Negotiating a mortgage modification is an alternative to New York bankruptcy that frequently pops up, even though the Home Affordable Mortgage Program was not so successful. Nevertheless, modifications are perfectly reasonable. Debtor-homeowners can reduce their interest rates and monthly payments to align their mortgage costs with their incomes, particularly when they’ve lost substantial equity in the housing market. However, modifications for underwater, junior mortgages can wind up costing debtors if chapter 13 offered a better alternative. Here’s why.
Chapter 13 allows debtors to strip liens on underwater, junior mortgages. For example, let’s say a debtor borrows $150,000 to buy a home. Then the home’s value rises by $30,000. The homeowner borrows another $30,000 against that equity. Then a bust hits, and the formerly $180,000 house is now worth $130,000. At this point, depending on how much of the loans the homeowner has paid, the original mortgage is greater than the home’s value, but the home equity loan is now secured by zero equity. Debtors can file in chapter 13 and strip away the home equity loan completely. This is one strategy for keeping an underwater house and reducing mortgage payments.
In the mortgage modification scenario, the lender might offer to reduce the outstanding principal on the original mortgage. Accepting this offer will reduce monthly payments and total payments to the lender, so it appears to be a good deal for staying in the home. However, if the principal reduction diminishes the first mortgage to, say, $110,000, then the home equity loan is suddenly above water to the tune of $20,000. This mortgage cannot be stripped in chapter 13, and now the debtor must repay it. If the homeowner were to sell the home, the original lender would be fully repaid and the home equity loan’s bank would take $20,000, leaving the homeowner with a $10,000 debt.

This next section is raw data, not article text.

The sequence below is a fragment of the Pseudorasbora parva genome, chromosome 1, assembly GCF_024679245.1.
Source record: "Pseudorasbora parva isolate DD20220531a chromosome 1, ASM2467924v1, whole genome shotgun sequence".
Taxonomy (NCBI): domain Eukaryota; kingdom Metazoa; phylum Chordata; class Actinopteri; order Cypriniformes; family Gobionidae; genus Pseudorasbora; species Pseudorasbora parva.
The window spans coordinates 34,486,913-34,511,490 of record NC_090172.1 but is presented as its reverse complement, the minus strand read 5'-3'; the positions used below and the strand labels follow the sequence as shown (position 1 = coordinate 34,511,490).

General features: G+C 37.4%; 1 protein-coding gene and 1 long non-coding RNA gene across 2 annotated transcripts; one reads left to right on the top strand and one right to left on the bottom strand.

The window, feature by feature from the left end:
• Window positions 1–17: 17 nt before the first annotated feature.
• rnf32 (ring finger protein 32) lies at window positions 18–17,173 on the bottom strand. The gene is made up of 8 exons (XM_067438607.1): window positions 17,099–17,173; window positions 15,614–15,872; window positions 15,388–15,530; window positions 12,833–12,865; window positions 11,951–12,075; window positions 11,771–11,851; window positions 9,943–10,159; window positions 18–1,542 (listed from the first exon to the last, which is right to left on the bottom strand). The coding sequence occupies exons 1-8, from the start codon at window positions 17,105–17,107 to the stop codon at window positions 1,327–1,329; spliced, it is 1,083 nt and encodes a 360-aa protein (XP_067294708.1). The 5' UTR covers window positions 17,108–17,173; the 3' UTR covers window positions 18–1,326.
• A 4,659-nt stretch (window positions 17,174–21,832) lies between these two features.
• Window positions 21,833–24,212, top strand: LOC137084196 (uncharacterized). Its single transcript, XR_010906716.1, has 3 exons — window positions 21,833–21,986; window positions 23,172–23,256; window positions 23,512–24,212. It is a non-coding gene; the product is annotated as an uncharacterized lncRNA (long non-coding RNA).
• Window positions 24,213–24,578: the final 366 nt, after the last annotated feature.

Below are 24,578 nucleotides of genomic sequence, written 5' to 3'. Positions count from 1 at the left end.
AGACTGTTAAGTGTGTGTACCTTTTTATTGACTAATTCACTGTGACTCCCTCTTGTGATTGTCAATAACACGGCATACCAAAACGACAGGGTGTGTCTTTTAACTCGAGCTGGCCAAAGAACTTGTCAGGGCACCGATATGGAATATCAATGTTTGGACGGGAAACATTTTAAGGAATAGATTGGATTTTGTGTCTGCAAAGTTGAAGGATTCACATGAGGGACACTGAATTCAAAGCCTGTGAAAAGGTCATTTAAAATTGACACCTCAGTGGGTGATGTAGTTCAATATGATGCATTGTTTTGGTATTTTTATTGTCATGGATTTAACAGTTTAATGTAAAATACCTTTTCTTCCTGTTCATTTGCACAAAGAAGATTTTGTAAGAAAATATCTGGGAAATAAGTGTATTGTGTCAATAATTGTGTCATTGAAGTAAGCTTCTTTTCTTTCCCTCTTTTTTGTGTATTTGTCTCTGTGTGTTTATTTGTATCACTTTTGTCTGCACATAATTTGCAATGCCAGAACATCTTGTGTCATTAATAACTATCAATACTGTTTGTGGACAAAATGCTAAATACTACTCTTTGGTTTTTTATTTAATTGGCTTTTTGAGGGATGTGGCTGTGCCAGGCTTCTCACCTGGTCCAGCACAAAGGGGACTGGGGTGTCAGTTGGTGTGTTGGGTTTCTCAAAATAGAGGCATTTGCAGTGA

The question for the homeowner is whether the opportunity to strip the lien is more valuable than the total amount he or she would pay with a loan modification. Astute readers will notice that I’ve generously frontloaded this hypothetical to favor the modification, $140,000 total mortgage debt with the modification versus $150,000 with the stripped junior mortgage. Again, the biggest factors to weigh are the amount that’s been paid off—which is excluded here for simplicity—and how much of a principal reduction the lender is willing to accept. Debtors’ circumstances greatly influence the outcomes, but in truth, stripping the lien is almost always the better option as the junior mortgage becomes an unsecured debt that receives only a small portion of its total value from the chapter 13 plan.
Filing bankruptcy in the Southern District of New York and parts of the Eastern District of New York also allows debtors to participate in the loss mitigation program, which forces lenders to negotiate possible modifications. While the process is ongoing, lenders cannot file for relief from the automatic stay. The program has resulted in modifications of more than half of debtors’ loans. By filing bankruptcy debtors get the best of both options.
If your home is underwater and there’s a second loan on it, then you should talk to an experienced New York bankruptcy lawyer to fully explore your options.
For answers to more questions about bankruptcy, the automatic stay, effective strategies for dealing with foreclosure, and protecting your assets in bankruptcy please feel free to contact experienced Brooklyn bankruptcy attorney Bruce Weiner for a free initial consultation.